Monsanto-Syngenta Could Be a Tax Inversion Under Current Rules
(Bloomberg) — Monsanto Co.’s potential acquisition of rival agricultural-chemical maker Syngenta AG could be structured as a tax inversion under current U.S. rules despite political resistance to such deals, according to an analysis by Bloomberg Intelligence.
Switzerland’s Syngenta last week rejected St. Louis-based Monsanto’s $45 billion takeover offer. Monsanto, the world’s largest seed company, said it’s confident it can obtain regulatory approval for a takeover.
Should such a deal eventually happen, relocating Monsanto to Switzerland would enable it to pay less corporate tax. Syngenta’s tax-rate guidance this year is about 15 percent, compared with 28 percent to 30 percent for Monsanto, said Jason Miner and Tiffany Young, analysts at Bloomberg Intelligence.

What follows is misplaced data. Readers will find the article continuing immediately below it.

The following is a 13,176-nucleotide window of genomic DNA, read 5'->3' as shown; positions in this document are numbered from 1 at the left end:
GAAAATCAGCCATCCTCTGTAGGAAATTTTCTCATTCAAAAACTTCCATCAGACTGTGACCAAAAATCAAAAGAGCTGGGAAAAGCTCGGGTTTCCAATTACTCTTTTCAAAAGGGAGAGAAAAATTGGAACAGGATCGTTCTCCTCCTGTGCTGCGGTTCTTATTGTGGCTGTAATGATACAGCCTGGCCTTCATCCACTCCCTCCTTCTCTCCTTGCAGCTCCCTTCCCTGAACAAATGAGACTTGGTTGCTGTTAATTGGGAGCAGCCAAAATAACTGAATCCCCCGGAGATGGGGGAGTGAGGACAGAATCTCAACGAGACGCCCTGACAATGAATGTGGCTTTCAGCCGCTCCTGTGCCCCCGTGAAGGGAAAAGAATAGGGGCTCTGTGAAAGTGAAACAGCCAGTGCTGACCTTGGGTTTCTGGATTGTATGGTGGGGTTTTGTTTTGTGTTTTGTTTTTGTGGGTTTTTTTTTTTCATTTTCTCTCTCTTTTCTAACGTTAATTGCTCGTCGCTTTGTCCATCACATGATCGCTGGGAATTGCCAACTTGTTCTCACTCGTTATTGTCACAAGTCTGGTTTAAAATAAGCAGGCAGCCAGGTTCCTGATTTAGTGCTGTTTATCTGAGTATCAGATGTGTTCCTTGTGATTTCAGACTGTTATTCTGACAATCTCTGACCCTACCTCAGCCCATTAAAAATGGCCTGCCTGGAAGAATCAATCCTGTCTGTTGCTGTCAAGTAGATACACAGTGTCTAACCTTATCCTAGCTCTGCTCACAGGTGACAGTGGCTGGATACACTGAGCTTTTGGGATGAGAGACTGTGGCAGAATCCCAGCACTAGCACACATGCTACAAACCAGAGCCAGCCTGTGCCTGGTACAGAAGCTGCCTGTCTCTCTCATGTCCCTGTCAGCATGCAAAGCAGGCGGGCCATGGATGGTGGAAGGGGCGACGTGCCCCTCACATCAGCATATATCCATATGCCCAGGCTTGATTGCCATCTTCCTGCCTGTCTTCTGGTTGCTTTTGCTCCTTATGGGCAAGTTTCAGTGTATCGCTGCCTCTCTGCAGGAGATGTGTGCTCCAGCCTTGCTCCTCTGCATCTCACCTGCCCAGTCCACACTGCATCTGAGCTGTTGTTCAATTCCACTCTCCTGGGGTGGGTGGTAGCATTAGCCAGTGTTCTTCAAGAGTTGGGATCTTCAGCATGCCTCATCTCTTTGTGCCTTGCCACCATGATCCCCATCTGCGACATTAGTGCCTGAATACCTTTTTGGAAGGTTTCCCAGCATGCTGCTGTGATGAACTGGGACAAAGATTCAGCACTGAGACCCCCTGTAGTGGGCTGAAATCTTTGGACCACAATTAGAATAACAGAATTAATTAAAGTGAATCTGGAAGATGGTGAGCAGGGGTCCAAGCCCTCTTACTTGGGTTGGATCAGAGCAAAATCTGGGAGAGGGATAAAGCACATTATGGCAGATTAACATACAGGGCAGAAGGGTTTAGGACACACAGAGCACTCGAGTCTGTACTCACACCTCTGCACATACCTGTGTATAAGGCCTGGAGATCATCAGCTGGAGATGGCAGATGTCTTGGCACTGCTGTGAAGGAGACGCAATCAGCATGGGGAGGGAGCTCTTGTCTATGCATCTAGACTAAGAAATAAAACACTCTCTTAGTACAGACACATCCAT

Tax inversions are under political pressure after a rash of deals over the past couple of years sought to reincorporate U.S. companies in lower-tax countries. Yet bills in both houses of the U.S. Congress to raise the foreign-ownership threshold to 50 percent from 20 percent on such transactions probably won’t pass this year, Miner and Young said in a research note Monday. A Monsanto-Syngenta deal would pass the 20 percent threshold.
Syngenta said Friday that Monsanto’s offer undervalued the Swiss company and that a merger would have significant execution risks. A Monsanto spokesman didn’t immediately respond to a message left Monday seeking comment on whether it’s looking to execute a tax inversion.